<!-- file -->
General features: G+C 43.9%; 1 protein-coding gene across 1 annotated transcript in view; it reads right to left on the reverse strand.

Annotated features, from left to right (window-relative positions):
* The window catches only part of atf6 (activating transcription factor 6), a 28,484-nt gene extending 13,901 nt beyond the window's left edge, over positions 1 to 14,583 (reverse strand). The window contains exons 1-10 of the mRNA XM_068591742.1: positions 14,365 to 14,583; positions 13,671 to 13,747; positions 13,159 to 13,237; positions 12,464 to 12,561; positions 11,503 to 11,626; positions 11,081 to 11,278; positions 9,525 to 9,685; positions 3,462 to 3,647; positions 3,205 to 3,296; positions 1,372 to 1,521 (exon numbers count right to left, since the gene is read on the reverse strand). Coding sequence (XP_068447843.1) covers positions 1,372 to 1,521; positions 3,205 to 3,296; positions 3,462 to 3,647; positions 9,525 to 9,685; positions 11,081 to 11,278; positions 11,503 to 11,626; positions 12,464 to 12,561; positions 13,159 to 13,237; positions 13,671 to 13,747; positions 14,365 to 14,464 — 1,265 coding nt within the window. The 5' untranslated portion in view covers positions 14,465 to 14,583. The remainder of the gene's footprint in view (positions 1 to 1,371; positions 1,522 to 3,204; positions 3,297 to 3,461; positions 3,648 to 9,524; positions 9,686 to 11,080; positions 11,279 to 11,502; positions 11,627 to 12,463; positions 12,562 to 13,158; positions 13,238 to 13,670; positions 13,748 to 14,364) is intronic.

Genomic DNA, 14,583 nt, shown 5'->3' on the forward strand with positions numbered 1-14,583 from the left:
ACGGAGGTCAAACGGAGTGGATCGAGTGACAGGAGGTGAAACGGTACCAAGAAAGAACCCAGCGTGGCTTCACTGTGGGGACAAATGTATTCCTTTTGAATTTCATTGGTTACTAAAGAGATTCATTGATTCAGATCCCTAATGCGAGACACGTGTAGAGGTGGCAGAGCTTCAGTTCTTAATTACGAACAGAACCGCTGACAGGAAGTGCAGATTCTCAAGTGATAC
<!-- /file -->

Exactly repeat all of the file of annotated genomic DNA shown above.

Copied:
General features: G+C 43.9%; 1 protein-coding gene across 1 annotated transcript in view; it reads right to left on the reverse strand.

Annotated features, from left to right (window-relative positions):
* The window catches only part of atf6 (activating transcription factor 6), a 28,484-nt gene extending 13,901 nt beyond the window's left edge, over positions 1 to 14,583 (reverse strand). The window contains exons 1-10 of the mRNA XM_068591742.1: positions 14,365 to 14,583; positions 13,671 to 13,747; positions 13,159 to 13,237; positions 12,464 to 12,561; positions 11,503 to 11,626; positions 11,081 to 11,278; positions 9,525 to 9,685; positions 3,462 to 3,647; positions 3,205 to 3,296; positions 1,372 to 1,521 (exon numbers count right to left, since the gene is read on the reverse strand). Coding sequence (XP_068447843.1) covers positions 1,372 to 1,521; positions 3,205 to 3,296; positions 3,462 to 3,647; positions 9,525 to 9,685; positions 11,081 to 11,278; positions 11,503 to 11,626; positions 12,464 to 12,561; positions 13,159 to 13,237; positions 13,671 to 13,747; positions 14,365 to 14,464 — 1,265 coding nt within the window. The 5' untranslated portion in view covers positions 14,465 to 14,583. The remainder of the gene's footprint in view (positions 1 to 1,371; positions 1,522 to 3,204; positions 3,297 to 3,461; positions 3,648 to 9,524; positions 9,686 to 11,080; positions 11,279 to 11,502; positions 11,627 to 12,463; positions 12,562 to 13,158; positions 13,238 to 13,670; positions 13,748 to 14,364) is intronic.

Genomic DNA, 14,583 nt, shown 5'->3' on the forward strand with positions numbered 1-14,583 from the left:
ACGGAGGTCAAACGGAGTGGATCGAGTGACAGGAGGTGAAACGGTACCAAGAAAGAACCCAGCGTGGCTTCACTGTGGGGACAAATGTATTCCTTTTGAATTTCATTGGTTACTAAAGAGATTCATTGATTCAGATCCCTAATGCGAGACACGTGTAGAGGTGGCAGAGCTTCAGTTCTTAATTACGAACAGAACCGCTGACAGGAAGTGCAGATTCTCAAGTGATAC